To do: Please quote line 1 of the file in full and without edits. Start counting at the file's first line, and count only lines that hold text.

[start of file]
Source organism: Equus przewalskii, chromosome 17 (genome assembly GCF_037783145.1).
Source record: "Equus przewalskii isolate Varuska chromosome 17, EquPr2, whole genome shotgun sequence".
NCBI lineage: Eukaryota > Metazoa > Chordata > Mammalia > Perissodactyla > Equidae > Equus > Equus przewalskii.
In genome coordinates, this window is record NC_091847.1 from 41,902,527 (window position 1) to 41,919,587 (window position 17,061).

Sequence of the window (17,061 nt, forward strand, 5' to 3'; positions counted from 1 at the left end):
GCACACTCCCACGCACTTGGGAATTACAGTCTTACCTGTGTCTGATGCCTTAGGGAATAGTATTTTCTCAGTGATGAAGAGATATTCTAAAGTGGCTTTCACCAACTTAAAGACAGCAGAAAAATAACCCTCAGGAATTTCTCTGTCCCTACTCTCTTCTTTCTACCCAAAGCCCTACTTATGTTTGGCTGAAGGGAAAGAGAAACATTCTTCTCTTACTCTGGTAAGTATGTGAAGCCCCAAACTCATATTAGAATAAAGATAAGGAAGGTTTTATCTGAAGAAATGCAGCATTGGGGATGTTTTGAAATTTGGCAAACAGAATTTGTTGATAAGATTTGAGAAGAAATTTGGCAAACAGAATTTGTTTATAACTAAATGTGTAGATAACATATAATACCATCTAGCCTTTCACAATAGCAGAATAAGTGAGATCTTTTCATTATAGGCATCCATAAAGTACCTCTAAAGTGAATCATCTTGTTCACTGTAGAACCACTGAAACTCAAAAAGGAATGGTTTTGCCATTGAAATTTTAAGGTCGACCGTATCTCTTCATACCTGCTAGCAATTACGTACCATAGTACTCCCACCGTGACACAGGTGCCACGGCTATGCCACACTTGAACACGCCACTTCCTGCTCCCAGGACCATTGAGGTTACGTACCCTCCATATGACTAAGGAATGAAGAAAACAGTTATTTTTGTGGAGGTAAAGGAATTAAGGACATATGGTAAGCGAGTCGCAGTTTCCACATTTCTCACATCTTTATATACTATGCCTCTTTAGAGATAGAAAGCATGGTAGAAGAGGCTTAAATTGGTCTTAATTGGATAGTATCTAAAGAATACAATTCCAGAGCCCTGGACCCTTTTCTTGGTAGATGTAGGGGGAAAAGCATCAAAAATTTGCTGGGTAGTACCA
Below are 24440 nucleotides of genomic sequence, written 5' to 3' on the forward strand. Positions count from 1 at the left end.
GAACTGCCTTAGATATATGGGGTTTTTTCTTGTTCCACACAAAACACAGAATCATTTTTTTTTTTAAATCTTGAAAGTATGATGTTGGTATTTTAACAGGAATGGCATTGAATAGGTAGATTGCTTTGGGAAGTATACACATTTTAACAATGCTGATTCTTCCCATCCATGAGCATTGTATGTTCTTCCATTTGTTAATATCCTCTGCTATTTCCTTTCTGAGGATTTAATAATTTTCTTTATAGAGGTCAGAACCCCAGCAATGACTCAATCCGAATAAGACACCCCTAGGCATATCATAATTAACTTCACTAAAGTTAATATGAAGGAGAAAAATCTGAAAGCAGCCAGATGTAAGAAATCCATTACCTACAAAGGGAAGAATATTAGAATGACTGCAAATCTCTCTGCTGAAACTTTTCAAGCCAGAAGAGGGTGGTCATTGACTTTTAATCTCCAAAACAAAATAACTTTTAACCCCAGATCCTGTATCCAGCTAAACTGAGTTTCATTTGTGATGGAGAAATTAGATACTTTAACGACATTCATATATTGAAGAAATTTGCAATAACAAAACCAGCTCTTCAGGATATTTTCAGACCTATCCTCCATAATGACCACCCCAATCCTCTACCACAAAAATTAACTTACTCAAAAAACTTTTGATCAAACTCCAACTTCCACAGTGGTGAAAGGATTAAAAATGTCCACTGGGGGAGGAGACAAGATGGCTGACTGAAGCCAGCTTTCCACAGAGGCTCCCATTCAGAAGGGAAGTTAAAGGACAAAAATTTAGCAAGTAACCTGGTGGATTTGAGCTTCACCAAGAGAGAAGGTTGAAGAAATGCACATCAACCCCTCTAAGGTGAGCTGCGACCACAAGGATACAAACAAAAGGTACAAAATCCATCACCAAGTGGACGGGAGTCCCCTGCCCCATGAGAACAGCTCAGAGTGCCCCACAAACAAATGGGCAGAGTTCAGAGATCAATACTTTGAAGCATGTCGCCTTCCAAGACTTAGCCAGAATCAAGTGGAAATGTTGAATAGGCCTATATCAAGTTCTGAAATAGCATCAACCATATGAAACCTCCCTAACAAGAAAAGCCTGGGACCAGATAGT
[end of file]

Source organism: Equus przewalskii, chromosome 17 (genome assembly GCF_037783145.1).